Apr 10, 2019


On March 17, amendments to the Federal Law on Fundamentals of Health Care for Citizens of the Russian Federation, which cover issues of palliative care, came into effect.

Earlier the federal law explained palliative care as a combination of medical interventions. However, at the end of life a person requires much more than just medical care. Palliative care is seen worldwide as medical and social care provided not just to the ill person but to his or her entire family. The new definition introduced into the law brought us as close as possible to such a systematic approach.

Now the law guarantees each patient the right not just to medical care, but to psychological assistance and involvement of social services in providing palliative care.

This means that our patients have got the right, at the end of life, to preserve their identity and their usual way of life even if the terminal illness took away their independence.

For us the adoption of this amendment means that patients under home care now have the right to receive complete palliative care, including medication and a social worker. In other words, a patient gets the right to stay with his or her family and receive all the necessary care at home.
This also means that patients in medical facilities now have the right to receive palliative care even if they can't express this wish themselves and sign a consent form. At the moment, it is enough that patients confirm their consent for care with a gesture. If they are unable to do even that, their doctor can gather a medical council and make a decision on this case.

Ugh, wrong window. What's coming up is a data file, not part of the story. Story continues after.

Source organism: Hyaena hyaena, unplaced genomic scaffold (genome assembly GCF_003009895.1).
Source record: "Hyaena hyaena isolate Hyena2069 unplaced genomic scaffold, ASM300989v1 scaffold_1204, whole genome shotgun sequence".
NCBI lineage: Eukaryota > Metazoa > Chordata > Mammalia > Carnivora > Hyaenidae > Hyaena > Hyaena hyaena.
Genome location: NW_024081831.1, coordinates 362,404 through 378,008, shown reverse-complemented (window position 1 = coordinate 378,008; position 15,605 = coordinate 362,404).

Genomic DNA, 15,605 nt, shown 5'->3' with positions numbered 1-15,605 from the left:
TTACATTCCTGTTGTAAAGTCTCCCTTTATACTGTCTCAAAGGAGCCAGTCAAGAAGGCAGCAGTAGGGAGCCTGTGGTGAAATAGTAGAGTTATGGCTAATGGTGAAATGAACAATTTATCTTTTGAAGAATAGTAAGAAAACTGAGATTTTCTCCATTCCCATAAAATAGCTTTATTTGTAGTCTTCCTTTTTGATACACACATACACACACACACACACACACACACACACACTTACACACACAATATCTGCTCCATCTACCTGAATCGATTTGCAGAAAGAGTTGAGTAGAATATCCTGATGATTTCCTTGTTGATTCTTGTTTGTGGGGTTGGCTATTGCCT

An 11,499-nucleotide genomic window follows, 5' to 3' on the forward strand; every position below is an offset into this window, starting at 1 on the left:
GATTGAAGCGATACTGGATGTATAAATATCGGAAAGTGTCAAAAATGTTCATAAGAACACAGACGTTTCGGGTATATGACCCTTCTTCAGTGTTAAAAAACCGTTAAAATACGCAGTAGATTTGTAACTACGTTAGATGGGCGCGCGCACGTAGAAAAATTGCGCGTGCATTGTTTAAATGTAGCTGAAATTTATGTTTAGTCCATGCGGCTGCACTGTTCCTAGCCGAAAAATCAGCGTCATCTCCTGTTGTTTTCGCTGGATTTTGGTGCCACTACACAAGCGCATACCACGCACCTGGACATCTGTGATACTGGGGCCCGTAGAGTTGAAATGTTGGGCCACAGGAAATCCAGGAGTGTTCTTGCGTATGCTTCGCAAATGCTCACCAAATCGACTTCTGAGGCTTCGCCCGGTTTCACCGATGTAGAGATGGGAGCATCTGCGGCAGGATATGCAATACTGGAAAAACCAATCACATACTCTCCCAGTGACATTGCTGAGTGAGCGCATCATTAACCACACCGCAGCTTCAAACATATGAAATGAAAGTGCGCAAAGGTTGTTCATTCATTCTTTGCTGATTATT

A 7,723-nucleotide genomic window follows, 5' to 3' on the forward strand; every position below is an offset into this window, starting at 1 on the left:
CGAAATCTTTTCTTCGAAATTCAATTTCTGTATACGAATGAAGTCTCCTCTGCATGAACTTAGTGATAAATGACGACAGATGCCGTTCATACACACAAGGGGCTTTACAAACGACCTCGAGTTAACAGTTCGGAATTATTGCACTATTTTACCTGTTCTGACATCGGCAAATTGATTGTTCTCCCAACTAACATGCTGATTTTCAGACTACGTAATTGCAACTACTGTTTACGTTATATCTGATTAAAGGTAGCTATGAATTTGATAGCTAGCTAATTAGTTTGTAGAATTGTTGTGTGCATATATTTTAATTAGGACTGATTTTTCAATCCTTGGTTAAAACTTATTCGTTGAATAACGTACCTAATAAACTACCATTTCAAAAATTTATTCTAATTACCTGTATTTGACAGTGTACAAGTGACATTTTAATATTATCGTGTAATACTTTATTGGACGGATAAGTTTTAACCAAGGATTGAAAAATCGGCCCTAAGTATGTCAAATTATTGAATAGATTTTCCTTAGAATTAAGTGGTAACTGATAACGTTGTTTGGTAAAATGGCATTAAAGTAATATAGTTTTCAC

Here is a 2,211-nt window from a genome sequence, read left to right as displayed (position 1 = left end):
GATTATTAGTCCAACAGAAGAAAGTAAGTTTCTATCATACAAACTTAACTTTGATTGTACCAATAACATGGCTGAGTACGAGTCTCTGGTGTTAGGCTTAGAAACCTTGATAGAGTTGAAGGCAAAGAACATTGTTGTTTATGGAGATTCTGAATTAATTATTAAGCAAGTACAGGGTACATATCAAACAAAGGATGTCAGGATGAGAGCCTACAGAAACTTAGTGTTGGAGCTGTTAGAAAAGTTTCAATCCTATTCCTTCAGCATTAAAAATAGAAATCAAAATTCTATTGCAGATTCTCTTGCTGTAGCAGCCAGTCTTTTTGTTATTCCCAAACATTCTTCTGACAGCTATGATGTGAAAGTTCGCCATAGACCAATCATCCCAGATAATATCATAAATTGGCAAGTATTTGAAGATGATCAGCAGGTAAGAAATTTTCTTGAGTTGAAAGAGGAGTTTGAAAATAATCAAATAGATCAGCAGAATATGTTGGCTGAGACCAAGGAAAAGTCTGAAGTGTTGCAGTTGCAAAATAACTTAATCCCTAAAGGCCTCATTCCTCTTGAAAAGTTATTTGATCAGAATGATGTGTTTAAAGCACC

We have more fantastic news about the new opportunities for our patients! The Department of Respiratory Support, which opened at the Palliative Care Center a year ago, discharged the first patient with a lung ventilator, Pavel.

Why is this so important for us and sounds as if he were the first person who landed on the Moon?

The reason is that now people who can no longer breathe on their own and have to stay in intensive care for a long time due to a severe, progressive disease, these people can return home!

From the intensive care unit, patients are transferred to the Moscow Multidisciplinary Center for Palliative Care where their families are trained in providing proper care and controlling the device. Patients are not scared to go back home, because now their families are confident in using the device and have the support of the mobile service team which visits them regularly. How cool is it that everyone who needs constant respiratory support will get a chance to live at home!

 But even if a patient stays at the hospice clinic or at the clinic of the Palliative Care Center or its Department of Respiratory Support, family can visit round-the-clock. So, the time spent there will be interesting and eventful for patients and their relatives. For example, at the Moscow hospices, during the last three months, our volunteers not only organized numerous master classes, concerts, and “joy carts”, but also celebrated the traditional holidays: the Defender of the Fatherland Day when hospice patients and their families were congratulated on their courage and perseverance in the face of their illness; Maslenitsa, or Pancake Week, when hospice residents made pancakes, laughed at the jokes of Skomorokh the clown, and recited witty and mischievous verses to the volunteers; the International Women's Day when hospices smelled of fresh tulips and were full of smiles of their female residents and employees.